You are here

Dunbar Magnet Middle School (Dunbar Junior High School)

-A A +A
1929, Wittenberg and Delony. 1100 Wright Ave.
  • (Photograph by Dell Upton)

Wittenberg and Delony were members of the design team for Little Rock Central High School (PU44) two years previously, and the architectural influence of that school is clearly evident in the design of Dunbar, although Dunbar is smaller and less ornate. The three-story school’s central portion and the flanking classroom wings create an open court in front of the building. As at Central High, brick pilasters between the window bays accentuate the verticality of its Art Deco version of Collegiate Gothic, and both schools feature corridors with arched ceilings and similar finishes.

When Dunbar opened in 1929 (the school is named for African American author Paul Laurence Dunbar), it served as a junior high and senior high school and as a junior college for African American students, offering an academic curriculum as well as the traditional vocational programs. The school was one of two industrial arts schools in the South to attain junior college rating in 1931. Dunbar School is one of only a handful of buildings remaining in Arkansas that received funding from the Rosenwald Fund, which was established in 1917 by Julius Rosenwald, president of the Sears, Roebuck and Company to provide financial and technical assistance for the construction of schools for African Americans throughout the South between 1917 and 1932. The building remains in use as a magnet middle school.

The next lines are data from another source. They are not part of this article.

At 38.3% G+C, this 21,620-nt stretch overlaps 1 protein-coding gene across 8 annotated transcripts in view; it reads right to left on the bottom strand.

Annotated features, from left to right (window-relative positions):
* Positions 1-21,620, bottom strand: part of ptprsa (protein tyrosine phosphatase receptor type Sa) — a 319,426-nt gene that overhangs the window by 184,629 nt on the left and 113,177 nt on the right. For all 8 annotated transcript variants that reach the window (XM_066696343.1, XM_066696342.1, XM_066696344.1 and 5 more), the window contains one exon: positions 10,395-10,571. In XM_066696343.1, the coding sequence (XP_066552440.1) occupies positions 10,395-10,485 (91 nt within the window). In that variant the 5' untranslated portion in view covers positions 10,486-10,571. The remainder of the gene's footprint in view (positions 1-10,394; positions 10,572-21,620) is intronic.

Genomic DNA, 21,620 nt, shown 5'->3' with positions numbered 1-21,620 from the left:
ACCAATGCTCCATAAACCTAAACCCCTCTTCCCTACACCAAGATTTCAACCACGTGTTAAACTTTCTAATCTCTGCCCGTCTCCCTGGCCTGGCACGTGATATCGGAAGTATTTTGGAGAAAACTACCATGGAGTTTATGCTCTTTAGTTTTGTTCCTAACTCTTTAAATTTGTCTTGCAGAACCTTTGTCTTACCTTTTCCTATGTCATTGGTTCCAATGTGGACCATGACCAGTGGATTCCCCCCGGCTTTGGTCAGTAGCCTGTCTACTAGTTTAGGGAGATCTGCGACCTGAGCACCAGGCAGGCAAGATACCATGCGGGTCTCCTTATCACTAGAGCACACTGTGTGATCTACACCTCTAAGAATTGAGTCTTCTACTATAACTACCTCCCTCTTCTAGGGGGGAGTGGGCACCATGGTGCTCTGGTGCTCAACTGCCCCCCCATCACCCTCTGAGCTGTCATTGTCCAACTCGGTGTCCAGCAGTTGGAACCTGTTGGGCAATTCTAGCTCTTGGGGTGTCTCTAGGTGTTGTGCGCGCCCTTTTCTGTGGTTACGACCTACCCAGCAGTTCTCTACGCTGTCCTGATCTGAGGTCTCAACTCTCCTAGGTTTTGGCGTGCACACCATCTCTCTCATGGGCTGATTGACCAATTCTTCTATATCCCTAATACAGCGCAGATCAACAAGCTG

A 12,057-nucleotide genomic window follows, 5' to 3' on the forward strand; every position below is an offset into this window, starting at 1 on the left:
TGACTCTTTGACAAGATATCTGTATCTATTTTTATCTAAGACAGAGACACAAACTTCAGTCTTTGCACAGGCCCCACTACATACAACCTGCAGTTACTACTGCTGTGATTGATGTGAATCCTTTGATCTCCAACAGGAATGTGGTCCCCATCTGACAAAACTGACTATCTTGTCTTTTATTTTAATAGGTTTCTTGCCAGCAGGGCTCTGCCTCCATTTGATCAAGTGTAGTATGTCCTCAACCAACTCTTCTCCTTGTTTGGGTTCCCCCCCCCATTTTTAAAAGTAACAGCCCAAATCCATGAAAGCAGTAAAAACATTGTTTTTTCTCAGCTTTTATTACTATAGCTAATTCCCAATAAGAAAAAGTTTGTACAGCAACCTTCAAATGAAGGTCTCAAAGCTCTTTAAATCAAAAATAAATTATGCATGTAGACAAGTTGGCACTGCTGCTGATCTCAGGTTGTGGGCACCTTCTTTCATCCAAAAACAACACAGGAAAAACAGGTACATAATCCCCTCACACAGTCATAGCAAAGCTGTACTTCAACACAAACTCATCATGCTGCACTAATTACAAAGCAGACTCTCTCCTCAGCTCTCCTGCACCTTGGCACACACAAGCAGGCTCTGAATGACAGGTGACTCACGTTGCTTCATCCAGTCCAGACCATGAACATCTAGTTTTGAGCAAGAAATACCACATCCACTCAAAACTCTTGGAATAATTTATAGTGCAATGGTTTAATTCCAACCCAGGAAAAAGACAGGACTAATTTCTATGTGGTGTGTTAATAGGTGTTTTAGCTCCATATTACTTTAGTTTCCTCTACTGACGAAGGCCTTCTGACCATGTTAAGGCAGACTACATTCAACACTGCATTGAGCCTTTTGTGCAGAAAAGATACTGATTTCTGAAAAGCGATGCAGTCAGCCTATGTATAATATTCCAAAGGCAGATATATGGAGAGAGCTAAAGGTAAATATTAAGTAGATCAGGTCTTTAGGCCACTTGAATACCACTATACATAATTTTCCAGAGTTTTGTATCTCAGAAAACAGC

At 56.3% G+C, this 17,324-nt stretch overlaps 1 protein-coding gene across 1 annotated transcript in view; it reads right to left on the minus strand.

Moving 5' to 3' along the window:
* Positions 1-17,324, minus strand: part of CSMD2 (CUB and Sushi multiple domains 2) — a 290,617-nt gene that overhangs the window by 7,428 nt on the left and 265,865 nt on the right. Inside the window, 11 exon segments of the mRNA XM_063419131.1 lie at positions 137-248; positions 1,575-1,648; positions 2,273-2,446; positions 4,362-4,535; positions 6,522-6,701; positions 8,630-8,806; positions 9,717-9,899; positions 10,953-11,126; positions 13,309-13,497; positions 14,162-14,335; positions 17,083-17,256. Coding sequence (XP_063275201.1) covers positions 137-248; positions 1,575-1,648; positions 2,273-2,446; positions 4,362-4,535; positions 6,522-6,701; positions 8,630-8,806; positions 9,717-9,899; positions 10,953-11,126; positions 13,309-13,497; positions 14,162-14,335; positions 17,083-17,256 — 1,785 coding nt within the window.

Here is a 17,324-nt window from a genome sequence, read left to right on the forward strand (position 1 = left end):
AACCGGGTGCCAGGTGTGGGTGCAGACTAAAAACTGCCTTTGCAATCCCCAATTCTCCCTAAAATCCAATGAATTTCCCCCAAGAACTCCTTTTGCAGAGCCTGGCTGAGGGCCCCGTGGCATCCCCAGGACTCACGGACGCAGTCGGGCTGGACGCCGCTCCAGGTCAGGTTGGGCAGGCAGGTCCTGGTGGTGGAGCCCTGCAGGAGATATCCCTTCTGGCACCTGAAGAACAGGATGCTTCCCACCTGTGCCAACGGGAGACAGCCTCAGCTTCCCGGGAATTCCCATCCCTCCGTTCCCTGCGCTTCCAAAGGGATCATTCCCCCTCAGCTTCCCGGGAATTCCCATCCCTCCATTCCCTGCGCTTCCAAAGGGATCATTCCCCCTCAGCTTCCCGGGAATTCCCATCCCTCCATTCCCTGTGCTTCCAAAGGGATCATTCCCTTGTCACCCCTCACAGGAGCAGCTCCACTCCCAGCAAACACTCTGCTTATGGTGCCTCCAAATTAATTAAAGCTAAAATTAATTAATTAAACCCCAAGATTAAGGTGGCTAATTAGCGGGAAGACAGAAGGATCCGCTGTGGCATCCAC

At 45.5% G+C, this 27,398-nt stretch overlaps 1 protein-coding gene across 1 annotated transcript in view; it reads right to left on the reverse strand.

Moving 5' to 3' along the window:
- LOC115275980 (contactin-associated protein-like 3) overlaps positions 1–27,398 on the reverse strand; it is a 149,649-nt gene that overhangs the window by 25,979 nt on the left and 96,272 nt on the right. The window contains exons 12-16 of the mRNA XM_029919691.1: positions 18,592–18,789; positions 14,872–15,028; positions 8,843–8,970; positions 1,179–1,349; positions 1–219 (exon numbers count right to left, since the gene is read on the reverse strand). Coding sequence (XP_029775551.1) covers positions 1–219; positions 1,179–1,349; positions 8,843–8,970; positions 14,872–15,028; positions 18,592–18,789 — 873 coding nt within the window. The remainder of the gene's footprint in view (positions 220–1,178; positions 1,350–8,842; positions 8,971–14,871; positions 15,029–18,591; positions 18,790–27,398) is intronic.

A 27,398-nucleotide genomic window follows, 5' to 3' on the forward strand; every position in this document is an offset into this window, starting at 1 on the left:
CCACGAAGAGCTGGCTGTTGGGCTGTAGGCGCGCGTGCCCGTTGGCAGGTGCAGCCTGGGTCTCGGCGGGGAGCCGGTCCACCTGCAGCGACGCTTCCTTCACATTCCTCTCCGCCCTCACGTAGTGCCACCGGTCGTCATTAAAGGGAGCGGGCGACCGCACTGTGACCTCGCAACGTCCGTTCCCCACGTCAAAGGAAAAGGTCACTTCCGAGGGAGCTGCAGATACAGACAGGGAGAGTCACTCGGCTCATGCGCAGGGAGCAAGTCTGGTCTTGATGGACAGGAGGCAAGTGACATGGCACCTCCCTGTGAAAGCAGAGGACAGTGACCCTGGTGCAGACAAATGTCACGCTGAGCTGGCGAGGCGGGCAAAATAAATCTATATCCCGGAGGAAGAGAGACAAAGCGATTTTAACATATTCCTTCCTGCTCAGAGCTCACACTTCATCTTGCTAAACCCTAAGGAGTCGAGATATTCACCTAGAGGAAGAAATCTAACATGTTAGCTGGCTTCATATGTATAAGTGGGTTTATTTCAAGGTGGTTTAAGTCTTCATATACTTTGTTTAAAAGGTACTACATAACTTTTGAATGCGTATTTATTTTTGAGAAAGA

Writing Credits

Cyrus A. Sutherland with Gregory Herman, Claudia Shannon, Jean Sizemore Jeannie M. Whayne and Contributors


What's Nearby


Cyrus A. Sutherland with Gregory Herman, Claudia Shannon, Jean Sizemore Jeannie M. Whayne and Contributors, "Dunbar Magnet Middle School (Dunbar Junior High School)", [Little Rock, Arkansas], SAH Archipedia, eds. Gabrielle Esperdy and Karen Kingsley, Charlottesville: UVaP, 2012—,

Print Source

Cover: Buildings of Arkansas

Buildings of Arkansas, Cyrus A. Sutherland and contributors. Charlottesville: University of Virginia Press, 2018, 139-139.

If SAH Archipedia has been useful to you, please consider supporting it.

SAH Archipedia tells the story of the United States through its buildings, landscapes, and cities. This freely available resource empowers the public with authoritative knowledge that deepens their understanding and appreciation of the built environment. But the Society of Architectural Historians, which created SAH Archipedia with University of Virginia Press, needs your support to maintain the high-caliber research, writing, photography, cartography, editing, design, and programming that make SAH Archipedia a trusted online resource available to all who value the history of place, heritage tourism, and learning.